Our robot overlords are very confused.

Right up front: yes, I can see why Robopocalypse is often compared to World War Z.  I think it’s an unfair comparison–WWZ is well-written.  What follows beneath the cut is both spoilery and largely unaffectionate.

First off; the good.

  1. Robopocalypse has a beautifully done conceit for its frame story.
  2. The “Roughneck” chapter is one of the most genuinely chilling things I’ve read in a while; even when you know what’s going to happen, it manages to build up a slowly growing dread.  It’s bleak and doomed and lonely, would work beautifully as a standalone story, and I think it’s where the author really shines.
  3. Stylistically speaking, Nomura is interesting; more interesting is that none of his “friends” are humanoid robots. They’re the little trundling postbox, the (somewhere off-screen) convenience-store machines, the factory machines. Mikiko is humanoid, of course–more approachably so than most lovedolls, judging by her description–but she’s inactive. I’m wondering if it’s a deliberate stylistic decision. I read the scenes with him and the image that comes to mind is very strongly that of a sorceror in his cave, conjuring up strange spirits and surrounded by something inhuman and fantastic.He doesn’t have humanoid servants; he doesn’t have slaves. He has little magic helpers. This makes him more palatable, strips out the idea of him being outnumbered (because by the time you read “Akuma”, which is book 3 chapter 1, you start getting veeeeerrry twitchy about humanoid robots and cars, so seeing him surrounded by humanoid robots would evoke an eye-rolling), and distinguishes in the mental eye between his helpers and the bad robots.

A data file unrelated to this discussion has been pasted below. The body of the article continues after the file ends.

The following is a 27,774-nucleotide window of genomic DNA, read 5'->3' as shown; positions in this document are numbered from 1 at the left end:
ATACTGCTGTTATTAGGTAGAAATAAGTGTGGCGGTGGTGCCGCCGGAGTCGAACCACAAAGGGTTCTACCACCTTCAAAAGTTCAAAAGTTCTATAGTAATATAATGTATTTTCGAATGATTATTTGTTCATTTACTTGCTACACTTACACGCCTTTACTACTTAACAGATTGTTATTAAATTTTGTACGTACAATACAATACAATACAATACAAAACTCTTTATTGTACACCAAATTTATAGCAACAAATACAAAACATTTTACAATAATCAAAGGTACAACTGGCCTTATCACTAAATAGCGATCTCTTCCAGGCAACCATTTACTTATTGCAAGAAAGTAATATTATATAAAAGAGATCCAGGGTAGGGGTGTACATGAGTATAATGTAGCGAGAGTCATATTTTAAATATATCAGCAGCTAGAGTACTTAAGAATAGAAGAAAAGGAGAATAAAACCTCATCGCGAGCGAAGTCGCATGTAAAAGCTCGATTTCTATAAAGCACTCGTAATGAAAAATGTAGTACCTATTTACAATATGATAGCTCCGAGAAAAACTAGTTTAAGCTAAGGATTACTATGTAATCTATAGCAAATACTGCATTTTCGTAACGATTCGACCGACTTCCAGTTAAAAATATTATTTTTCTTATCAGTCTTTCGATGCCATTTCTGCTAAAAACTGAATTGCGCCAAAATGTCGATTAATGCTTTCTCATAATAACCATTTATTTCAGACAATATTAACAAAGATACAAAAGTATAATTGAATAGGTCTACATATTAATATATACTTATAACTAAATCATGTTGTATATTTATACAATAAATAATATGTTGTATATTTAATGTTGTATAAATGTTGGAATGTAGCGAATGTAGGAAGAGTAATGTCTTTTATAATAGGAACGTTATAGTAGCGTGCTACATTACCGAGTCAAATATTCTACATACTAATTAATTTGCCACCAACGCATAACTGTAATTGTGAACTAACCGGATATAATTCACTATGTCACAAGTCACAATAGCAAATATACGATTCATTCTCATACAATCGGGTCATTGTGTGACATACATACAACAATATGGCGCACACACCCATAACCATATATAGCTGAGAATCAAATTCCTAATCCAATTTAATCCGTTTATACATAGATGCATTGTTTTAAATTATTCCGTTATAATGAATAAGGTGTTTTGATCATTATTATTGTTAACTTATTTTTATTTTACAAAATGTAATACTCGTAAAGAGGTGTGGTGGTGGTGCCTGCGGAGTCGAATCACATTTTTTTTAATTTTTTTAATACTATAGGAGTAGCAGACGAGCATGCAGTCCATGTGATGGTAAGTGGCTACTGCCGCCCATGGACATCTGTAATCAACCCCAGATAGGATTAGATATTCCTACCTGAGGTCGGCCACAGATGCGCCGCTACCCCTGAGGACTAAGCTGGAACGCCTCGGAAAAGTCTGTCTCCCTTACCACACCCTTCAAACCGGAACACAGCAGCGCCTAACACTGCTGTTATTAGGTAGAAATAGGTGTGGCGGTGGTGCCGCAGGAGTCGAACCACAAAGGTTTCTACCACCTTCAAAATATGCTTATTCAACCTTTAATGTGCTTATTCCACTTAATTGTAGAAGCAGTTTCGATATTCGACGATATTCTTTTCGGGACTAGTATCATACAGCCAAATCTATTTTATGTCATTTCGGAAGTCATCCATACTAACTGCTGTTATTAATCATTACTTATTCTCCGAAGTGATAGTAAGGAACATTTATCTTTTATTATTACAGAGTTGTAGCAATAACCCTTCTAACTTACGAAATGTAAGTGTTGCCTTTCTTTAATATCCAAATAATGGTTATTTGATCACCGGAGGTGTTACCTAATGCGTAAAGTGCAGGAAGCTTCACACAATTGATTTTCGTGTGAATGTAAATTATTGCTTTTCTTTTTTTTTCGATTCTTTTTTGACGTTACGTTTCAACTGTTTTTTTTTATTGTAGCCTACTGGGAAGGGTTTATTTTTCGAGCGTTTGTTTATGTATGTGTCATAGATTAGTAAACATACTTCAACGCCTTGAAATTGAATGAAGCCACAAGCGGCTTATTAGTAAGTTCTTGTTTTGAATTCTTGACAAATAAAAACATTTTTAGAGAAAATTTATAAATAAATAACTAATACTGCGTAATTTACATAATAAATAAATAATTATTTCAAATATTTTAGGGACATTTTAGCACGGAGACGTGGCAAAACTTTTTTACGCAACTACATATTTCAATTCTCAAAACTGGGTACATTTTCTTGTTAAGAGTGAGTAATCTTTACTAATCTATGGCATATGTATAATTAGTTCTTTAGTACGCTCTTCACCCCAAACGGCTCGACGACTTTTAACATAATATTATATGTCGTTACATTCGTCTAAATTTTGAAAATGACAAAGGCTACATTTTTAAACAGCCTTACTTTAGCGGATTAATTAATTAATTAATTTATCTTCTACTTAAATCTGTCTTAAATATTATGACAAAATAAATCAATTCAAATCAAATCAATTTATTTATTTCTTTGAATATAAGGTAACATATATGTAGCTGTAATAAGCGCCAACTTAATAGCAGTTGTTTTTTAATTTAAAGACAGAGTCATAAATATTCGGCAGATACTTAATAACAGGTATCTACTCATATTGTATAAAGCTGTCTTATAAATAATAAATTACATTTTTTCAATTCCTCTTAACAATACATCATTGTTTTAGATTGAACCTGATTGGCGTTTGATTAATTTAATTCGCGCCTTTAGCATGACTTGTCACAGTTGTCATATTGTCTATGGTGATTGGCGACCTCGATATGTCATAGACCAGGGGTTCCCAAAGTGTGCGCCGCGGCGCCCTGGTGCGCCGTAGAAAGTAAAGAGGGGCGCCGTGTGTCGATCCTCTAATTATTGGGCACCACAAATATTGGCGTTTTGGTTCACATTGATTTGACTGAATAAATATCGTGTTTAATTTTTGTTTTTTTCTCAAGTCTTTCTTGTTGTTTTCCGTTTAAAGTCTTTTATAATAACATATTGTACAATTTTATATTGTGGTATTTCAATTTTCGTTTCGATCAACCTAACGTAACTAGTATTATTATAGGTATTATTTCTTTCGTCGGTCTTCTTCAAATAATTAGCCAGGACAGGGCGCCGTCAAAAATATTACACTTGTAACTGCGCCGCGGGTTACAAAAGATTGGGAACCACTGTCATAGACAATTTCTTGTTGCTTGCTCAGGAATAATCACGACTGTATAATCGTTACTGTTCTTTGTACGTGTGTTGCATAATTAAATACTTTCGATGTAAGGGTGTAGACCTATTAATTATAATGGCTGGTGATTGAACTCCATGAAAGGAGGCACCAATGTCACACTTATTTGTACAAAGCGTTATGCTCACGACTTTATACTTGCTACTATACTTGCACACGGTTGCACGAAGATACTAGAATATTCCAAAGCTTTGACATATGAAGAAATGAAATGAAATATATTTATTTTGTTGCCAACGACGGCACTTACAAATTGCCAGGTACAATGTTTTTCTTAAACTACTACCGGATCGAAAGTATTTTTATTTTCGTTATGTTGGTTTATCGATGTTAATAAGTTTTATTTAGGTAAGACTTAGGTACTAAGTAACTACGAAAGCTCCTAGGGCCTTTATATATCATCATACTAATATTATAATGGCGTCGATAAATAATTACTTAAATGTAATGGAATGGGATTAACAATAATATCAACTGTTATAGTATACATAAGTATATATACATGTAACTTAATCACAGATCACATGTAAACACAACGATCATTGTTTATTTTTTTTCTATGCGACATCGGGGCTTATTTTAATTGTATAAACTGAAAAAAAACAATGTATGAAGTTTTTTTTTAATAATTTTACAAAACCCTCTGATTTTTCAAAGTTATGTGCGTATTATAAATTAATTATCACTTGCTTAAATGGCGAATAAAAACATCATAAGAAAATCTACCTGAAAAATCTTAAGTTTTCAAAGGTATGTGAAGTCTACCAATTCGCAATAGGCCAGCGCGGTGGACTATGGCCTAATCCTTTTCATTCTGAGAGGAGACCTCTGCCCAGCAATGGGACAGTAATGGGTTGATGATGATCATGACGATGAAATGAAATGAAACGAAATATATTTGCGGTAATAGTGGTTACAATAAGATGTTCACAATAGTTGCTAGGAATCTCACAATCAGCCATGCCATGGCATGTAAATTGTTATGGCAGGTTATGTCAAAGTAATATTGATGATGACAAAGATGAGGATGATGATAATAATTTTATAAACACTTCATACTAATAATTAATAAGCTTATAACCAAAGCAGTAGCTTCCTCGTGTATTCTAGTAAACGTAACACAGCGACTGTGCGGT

Okay.  Now, the bad.

  1. The redundancy.The repetition in most of the closing pieces for each chapter is really very annoying. I am aware there is a war. This book I am reading, it is called Robopocalypse, and I have cleverly made an inference from that title. Plus there was the frame story setup in the introduction, so I know how the war ended. And I’m okay with this! But it does mean that there is not a lot of dramatic tension; there’s more mild curiosity.